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Global Legacies of the Great Irish Famine

Transnational and Interdisciplinary Perspectives


Edited By Marguerite Corporaal, Christopher Cusack, Lindsay Janssen and Ruud van den Beuken

The 150 th anniversary of Ireland’s Great Famine in the 1990s generated a significant increase in scholarship on the history of the crisis and its social and cultural aftermath. Two decades later, interest in the Irish Famine – both scholarly and popular – has soared once again. A key event in Irish cultural memory, the crisis still crops up regularly in public discourse within Ireland and among the Irish diaspora. This volume, containing essays by distinguished scholars such as Peter Gray, Margaret Kelleher and Chris Morash, offers new perspectives on the Famine and its contexts. Addressing the challenges and opportunities for Irish Famine studies today, the book presents a stimulating dialogue between a wide range of disciplinary approaches to the Famine and its legacies.
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Peter Slomanson: Cataclysm as a Catalyst for Language Shift


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Cataclysm as a Catalyst for Language Shift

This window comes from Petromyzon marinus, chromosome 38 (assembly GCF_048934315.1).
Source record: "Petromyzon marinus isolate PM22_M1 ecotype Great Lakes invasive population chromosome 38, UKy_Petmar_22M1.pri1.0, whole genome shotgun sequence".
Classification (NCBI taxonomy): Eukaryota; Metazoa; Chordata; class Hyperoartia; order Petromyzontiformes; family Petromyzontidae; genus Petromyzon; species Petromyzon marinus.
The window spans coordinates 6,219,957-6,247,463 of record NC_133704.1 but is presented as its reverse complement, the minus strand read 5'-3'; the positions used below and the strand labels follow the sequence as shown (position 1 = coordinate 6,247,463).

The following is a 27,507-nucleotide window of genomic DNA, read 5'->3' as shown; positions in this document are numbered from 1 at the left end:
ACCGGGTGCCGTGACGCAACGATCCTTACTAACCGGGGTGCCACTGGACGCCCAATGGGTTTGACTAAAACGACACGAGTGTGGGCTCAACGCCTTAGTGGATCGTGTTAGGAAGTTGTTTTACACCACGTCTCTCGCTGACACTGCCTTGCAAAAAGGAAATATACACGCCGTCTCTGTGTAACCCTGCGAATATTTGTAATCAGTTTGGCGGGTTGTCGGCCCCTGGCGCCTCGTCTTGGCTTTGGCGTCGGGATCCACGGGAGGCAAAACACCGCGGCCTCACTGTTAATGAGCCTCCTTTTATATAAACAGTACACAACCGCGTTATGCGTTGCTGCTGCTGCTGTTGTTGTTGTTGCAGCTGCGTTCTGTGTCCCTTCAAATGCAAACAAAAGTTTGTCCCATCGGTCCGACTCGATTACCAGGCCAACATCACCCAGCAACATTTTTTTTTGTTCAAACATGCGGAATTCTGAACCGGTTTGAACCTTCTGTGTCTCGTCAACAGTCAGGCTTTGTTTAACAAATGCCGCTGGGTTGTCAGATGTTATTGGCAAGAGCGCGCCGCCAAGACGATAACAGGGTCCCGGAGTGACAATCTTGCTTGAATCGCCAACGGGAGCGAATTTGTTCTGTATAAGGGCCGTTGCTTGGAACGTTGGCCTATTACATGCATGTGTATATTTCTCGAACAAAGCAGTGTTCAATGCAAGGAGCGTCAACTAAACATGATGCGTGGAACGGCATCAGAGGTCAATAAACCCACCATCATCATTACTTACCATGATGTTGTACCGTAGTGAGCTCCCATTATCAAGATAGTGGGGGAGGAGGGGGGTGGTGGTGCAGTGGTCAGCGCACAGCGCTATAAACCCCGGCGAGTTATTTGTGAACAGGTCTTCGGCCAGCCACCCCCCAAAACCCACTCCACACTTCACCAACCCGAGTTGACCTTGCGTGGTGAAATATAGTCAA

The starting point for this essay is the observation that the dislocations and destabilization caused by cataclysm, natural or man-made, facilitate the spontaneous or planned introduction of profound social and cultural changes, once a semblance of normalcy returns to the affected society. In the case I will discuss, the change in question was mass rejection, by a major section of the Irish population, of the Irish language, immediately following the Great Famine. This is a process that is unlikely to have taken place at the same speed or on the same scale in the absence of such a collective trauma. The specific role of the Great Famine in this rejection and the extent of that role, as well as the collective significance and cultural consequences of the rejection, particularly from the perspective of those Irish speakers who watched it unfold all around them, have not yet been sufficiently investigated and examined. Rather, the language shift itself, as opposed to the revival movement that would eventually follow, continues to be treated in much of general Irish historiography as a kind of footnote, and the role of the Famine is taken for granted. Instead, the enormity of the shift and the speed with which it took place should help us to see this historical case as a rich potential source of knowledge and insight into what such a linguistic revolution entails and what it yields, not...

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